Before online social networking, only news of the most serious events reached large numbers of consumers. Less sensational events did not have the impact necessary to attract the attention of the mass media, the only effective distributor of information to large numbers of consumers.

All this has changed. Now consumers record even minor events and place them unfiltered in cyberspace for review by anyone at anytime. This “raw” information lacks any checking for accuracy, relevance, or completeness. Factual stories are posted beside inaccurate stories, communicating an unscripted image of an institution, group practice, or physician.

Consumers with similar experiences are also able to comment on postings, thereby adding credibility or contradiction to any story. Additionally, those mentioned in the postings can add further details or information to “correct” or enhance the story. Each posted story offers a forum for give-and-take, allowing all interested consumers to express their own facts or opinions. Consumers effortlessly share postings with others, therefore encouraging more people to contribute.

Organizations that fail to understand the influence of online consumers in their strategic and operational planning will surely be blindsided by some unanticipated event, and will be completely unprepared on how to respond. In addition, such organizations are missing an opportunity to engage these online consumers proactively. Actively working with these savvy online users while providing them with a social networking forum to express themselves greatly assists in any effort to enhance business models, improve service offerings, and publicize successes.

New Consumer Tool
Rather than a threat, social networks offer healthcare organizations a new tool to connect with healthcare consumers. As consumerism continues to take hold and consumer directed health plans become more commonplace, organizations need to remain in constant communication with the patients they serve to keep those individuals loyal to their facility or practice. Social networks allow for multifaceted, regular communication with healthcare consumers, which assists in building and maintaining this necessary loyalty. As consumer control over spending healthcare dollars increases, their behavior will more closely mimic their behavior in purchasing other products and services. Therefore, effective management of an organization’s online presence greatly influences financial success.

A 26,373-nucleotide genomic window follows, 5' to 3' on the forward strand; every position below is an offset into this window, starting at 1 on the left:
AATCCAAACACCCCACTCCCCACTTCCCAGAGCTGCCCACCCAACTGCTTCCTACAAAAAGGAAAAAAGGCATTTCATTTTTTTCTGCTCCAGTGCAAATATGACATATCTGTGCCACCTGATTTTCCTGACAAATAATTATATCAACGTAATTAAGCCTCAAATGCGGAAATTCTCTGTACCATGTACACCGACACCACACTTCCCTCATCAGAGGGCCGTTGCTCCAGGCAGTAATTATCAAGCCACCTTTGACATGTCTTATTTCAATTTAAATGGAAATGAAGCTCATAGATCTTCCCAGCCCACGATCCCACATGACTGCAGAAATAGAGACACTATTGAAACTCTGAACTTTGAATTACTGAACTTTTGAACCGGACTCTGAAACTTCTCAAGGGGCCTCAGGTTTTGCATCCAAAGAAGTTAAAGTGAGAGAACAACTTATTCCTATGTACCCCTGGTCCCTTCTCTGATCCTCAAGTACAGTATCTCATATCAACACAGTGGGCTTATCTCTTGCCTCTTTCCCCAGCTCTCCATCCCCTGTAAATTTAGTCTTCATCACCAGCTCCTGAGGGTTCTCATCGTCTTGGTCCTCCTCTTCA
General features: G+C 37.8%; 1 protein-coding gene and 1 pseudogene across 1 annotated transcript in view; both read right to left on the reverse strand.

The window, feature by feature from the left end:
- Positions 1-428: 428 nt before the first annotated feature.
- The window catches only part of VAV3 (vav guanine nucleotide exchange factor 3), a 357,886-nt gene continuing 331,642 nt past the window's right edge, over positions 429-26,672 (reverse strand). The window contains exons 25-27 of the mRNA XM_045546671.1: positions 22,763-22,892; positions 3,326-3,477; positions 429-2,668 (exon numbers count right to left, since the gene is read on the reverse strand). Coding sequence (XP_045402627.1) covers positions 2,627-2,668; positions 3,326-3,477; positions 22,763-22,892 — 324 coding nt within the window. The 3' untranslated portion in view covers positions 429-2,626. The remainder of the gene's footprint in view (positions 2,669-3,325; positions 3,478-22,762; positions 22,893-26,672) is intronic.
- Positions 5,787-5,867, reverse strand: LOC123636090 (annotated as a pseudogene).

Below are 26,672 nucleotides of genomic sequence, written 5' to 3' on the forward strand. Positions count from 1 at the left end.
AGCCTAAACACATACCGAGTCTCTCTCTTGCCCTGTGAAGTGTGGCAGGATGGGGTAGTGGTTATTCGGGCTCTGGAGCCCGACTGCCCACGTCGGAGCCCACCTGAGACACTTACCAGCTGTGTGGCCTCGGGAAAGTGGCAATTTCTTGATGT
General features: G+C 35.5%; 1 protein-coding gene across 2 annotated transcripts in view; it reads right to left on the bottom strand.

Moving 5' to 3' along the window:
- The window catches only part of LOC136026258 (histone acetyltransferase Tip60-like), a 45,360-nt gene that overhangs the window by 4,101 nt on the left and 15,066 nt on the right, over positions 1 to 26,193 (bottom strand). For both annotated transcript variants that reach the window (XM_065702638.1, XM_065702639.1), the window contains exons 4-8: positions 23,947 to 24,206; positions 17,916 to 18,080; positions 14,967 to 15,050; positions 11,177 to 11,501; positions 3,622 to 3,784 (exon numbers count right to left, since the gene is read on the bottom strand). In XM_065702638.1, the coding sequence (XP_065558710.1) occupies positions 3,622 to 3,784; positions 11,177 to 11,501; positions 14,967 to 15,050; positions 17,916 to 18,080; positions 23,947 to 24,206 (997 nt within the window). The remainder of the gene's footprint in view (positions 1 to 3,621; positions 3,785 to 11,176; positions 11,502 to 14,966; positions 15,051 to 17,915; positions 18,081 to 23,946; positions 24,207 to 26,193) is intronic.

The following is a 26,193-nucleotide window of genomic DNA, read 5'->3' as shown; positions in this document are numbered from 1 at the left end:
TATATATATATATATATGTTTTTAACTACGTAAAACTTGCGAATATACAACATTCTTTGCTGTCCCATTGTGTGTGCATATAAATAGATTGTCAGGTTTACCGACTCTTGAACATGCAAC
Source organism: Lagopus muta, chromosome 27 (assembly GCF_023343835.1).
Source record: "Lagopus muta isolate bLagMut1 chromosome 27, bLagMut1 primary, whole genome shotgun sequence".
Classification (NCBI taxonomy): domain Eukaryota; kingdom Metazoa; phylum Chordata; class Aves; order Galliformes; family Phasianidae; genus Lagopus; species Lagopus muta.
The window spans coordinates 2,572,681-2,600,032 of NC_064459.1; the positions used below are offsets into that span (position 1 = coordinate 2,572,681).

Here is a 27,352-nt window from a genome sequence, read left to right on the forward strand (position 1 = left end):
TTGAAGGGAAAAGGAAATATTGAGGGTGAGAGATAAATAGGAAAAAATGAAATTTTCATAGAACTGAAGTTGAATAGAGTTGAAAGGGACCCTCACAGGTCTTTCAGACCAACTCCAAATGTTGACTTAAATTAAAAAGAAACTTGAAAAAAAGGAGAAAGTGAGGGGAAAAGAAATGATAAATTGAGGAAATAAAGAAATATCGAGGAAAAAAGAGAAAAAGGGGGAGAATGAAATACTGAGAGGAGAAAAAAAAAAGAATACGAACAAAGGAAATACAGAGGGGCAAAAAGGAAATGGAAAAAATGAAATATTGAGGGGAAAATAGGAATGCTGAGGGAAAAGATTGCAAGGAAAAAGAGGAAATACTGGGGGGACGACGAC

For any organization, engaging consumers utilizing the online world of social networking presents a difficult but manageable challenge. Experience in other industries highlights the enormous benefits and competitive advantage a successful strategy can deliver.

For the healthcare industry, the upside should prove to be even greater. After all, no industry encompasses services and products that exceed the emotional energy of the patient-caregiver relationship. By constructively interacting with consumers in the online world through social networking, healthcare organizations are likely to find motivated consumers who passionately work to enhance the quality and safety of care delivered to themselves, their families, and their communities.

Barry Chaiken is the chief medical officer of DocsNetwork, Ltd. and a member of the Editorial Advisory Board for PSQH. Chaiken is board certified in general preventive medicine and public health and is a Fellow, Board Member, and Chair-Elect of HIMSS. As founder of DocsNetwork, Ltd., he has worked on quality improvement studies, health IT clinical transformation projects, and clinical investigations for the National Institutes of Health, U.K. National Health Service, and Boston University Medical School. Chaiken also serves as an adjunct assistant professor in the Department of Public Health and Family Medicine at Tufts University School of Medicine. He may be contacted at


Li, C., & Bernoff. J. (2008). Groundswell: Winning in a world of social technologies. Boston: Harvard Business Press.